On March 11, Amy had both of her legs amputated below the knee, around mid-calf, due to an infection and gangrene. Amy was in disbelief but grateful to be alive. “At that moment, life felt impossible, but I serve a bigger God and believe He will use my trials for a great good,” says Amy.
She began rehab on March 21. She spent 10 days in rehab leaning how to adjust to her new life without her legs. “Rehab was incredibly helpful,” says Ryan. Amy was released from rehab on her son’s 4th birthday.
In a video diary taped April 9, Amy says, “We’ve been super busy, going 100 miles an hour, appointments every day ranging from one to three at a time. Ryan’s been having to take care of everything and do everything for me and for the kids – cooking, showering, cleaning and laundry.
On April 10, Amy had surgery to have three kidney stones removed from her left kidney. On April 26, she posted the following message on her Facebook page, “One of the first really, really good days we’ve had. First time to church since this all happened. We had lunch together as a family, compliments of an anonymous Good Samaritan. Thank you. Now just playtime and dinner with relatives.”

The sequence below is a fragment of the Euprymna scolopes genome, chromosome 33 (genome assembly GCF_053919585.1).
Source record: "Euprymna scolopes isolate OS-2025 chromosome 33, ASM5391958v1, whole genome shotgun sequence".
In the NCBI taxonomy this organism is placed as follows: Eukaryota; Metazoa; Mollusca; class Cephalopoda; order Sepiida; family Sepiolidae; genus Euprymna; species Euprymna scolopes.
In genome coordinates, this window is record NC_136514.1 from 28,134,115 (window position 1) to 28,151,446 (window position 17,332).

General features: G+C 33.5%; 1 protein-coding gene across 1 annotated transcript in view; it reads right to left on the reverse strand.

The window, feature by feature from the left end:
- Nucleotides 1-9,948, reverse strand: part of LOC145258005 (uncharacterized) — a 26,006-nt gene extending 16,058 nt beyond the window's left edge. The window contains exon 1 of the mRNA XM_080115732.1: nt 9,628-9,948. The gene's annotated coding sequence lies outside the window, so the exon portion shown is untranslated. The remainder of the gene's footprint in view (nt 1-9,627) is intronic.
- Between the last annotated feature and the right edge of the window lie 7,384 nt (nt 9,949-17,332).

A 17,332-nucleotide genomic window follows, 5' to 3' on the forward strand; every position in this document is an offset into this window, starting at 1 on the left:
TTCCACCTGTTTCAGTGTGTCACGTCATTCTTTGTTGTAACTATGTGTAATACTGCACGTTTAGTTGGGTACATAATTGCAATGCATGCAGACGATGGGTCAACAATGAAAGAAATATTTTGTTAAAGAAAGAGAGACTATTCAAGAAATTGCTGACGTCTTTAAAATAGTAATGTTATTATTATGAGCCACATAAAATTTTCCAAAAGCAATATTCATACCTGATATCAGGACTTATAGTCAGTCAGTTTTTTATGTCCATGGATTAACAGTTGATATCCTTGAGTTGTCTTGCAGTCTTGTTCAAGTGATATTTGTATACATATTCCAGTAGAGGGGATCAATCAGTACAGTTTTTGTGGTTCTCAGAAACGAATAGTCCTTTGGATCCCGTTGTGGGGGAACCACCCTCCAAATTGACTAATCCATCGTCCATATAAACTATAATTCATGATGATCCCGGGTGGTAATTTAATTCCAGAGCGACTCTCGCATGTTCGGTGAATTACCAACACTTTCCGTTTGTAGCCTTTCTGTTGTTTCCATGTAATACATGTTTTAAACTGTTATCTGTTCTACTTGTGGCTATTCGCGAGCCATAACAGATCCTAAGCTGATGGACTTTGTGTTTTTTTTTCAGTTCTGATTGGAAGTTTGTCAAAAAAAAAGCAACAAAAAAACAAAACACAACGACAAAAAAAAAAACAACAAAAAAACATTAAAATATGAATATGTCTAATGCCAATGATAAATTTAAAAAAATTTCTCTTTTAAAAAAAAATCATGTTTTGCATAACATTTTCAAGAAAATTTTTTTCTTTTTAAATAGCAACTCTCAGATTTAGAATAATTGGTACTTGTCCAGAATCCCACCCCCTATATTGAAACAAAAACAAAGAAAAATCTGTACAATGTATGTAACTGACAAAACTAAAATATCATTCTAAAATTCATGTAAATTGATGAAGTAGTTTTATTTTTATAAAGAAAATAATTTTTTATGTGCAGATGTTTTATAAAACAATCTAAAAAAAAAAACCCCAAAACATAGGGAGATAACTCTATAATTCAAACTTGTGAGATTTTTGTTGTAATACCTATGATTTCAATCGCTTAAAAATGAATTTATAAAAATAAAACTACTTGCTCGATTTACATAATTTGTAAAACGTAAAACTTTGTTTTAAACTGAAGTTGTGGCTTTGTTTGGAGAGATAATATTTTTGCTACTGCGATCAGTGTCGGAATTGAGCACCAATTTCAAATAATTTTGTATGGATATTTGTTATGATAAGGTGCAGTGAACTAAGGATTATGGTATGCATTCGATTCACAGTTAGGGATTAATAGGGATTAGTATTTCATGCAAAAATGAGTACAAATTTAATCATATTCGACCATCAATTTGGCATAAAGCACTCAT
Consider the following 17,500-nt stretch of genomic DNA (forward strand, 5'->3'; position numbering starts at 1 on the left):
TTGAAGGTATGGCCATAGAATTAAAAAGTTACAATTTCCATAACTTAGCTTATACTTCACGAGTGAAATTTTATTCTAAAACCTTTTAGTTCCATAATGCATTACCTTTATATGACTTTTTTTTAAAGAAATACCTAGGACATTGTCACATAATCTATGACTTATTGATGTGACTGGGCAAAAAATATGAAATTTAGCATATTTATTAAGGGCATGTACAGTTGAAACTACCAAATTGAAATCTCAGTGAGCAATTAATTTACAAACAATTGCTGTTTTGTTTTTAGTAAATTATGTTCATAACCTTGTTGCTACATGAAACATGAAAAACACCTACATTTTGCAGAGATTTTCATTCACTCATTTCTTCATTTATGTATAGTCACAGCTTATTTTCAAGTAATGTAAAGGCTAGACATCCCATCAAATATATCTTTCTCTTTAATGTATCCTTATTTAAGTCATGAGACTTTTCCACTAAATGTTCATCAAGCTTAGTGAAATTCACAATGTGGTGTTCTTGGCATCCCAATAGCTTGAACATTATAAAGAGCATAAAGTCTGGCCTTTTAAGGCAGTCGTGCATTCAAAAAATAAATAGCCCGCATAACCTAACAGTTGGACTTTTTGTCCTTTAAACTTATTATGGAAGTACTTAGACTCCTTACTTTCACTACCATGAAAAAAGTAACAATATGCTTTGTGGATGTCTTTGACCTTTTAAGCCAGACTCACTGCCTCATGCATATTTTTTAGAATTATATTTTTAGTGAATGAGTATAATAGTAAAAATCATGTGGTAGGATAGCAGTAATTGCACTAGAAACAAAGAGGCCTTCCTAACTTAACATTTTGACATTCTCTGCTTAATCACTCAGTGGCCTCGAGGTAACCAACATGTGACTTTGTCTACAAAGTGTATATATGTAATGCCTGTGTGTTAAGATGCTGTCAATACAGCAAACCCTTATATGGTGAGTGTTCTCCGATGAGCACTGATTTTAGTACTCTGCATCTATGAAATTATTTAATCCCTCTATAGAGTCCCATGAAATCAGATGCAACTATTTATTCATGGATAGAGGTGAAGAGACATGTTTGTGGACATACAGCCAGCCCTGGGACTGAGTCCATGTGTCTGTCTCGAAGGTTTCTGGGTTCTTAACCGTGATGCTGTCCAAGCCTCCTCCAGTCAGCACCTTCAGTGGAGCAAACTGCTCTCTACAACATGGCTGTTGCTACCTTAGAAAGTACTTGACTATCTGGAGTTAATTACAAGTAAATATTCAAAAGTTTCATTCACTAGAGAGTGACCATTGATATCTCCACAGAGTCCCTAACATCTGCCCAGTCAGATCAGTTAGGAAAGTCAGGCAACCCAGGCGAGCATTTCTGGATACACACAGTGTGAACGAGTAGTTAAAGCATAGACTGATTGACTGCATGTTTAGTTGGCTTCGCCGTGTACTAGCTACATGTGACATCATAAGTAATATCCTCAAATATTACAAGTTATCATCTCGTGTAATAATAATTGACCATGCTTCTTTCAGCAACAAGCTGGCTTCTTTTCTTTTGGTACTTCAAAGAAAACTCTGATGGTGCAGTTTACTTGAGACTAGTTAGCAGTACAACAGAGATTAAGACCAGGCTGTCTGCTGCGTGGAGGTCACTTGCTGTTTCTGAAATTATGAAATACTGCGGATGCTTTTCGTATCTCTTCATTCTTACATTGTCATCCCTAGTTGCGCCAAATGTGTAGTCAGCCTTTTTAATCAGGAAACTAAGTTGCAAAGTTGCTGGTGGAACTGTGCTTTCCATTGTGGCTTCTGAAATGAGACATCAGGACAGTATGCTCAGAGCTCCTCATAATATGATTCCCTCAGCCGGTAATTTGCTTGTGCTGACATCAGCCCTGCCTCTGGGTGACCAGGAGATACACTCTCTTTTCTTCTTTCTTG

Unfortunately, dry gangrene had spread to Amy’s hands. Gangrene is a medical term used to describe the death of an area of the body. It develops when the blood supply is cut off to the affected part as a result of various processes, such as infection, vascular (pertaining to blood vessels) disease, or trauma. Gangrene can involve any part of the body; the most common sites include the toes, fingers, feet and hands.
On May 6, Amy’s right hand was amputated. On May 7, Ryan posted this message on his wife’s Facebook page: